Ruth: I was invested in Lauren’s discussion of the ways that she teaches transitions in the writing process, and how she often encounters transition-less paragraphs in student writing; Lauren calls these paragraphs “fact islands,” as they are disconnected from the “archipelago” of the context that the student is pursuing in writing about a topic. Throughout the roundtable I was encouraged by the speakers’ commitment to helping their students engage with discipline-specific values in the writing process. They all showed great enthusiasm for the content that they teach, and their anecdotes demonstrated their successes at making processes of writing in the disciplines more transparent for their students. With regard to this metacognitive transparency, I especially appreciated Mark Edwards’ strategy of writing a letter, or memo, to the class to alert them to things that many writers struggled with in completing an assignment. This strategy positions the instructor within the community of student writers and provides students with a new genre to mediate their classroom experiences with writing.
Marisa: I liked Lauren’s strategy of end-of-class notecards just as check-ins with her students after every meeting. I’ve been employing attendance sheets in my own teaching, but I think her strategy is a little cleaner and allows for more trust and more opportunities for students to reach out.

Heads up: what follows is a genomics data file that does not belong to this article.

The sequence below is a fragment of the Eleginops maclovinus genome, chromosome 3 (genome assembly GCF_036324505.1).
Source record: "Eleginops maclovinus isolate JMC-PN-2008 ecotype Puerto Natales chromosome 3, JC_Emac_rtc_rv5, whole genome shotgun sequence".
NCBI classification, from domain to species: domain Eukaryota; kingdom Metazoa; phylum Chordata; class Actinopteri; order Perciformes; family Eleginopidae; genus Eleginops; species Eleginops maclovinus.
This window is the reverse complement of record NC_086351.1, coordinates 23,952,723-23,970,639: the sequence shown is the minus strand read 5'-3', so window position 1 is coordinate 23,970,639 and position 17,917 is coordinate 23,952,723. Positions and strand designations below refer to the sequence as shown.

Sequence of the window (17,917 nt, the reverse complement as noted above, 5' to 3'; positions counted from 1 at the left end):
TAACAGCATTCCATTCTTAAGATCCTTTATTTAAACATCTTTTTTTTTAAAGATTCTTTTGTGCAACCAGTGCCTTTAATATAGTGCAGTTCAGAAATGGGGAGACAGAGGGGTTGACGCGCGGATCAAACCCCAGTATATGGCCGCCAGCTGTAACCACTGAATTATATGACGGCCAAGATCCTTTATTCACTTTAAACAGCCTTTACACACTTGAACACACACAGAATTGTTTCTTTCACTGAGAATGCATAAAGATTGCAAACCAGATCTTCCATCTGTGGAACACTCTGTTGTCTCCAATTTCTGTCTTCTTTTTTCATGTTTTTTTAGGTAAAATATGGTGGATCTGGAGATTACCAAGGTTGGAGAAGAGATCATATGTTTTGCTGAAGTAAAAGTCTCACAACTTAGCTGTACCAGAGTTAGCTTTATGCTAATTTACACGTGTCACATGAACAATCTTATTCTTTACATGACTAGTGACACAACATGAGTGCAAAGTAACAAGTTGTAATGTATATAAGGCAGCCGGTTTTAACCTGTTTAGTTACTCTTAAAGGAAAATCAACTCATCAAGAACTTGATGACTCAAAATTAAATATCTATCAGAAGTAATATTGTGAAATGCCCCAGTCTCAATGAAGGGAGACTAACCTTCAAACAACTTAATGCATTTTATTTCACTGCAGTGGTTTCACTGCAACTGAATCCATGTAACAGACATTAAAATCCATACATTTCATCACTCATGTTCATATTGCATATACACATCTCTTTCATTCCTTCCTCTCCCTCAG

Janet Tate discussed the role of professional societies when teaching her Physics students about writing; she also pointed out the “true-statement-trap” that many of her students fall into when they think stating the facts is equivalent to writing well. When Claudia Ingham teaches science writing to Animal Science majors, she uses “ROTs”–Rules of Thumb–to both point out and poke fun at the writing conventions of her discipline.
These WIC faculty also listed their favorite (unofficial) WIC outcomes: student ownership of writing; students having fun with and becoming invested in their topic; students being able to become experts in one of their interests; and student use of writing-to-think.
Overall, as the roundtable continued, more and more of the audience got involved, turning the event into a discussion–something that was productive for everyone there.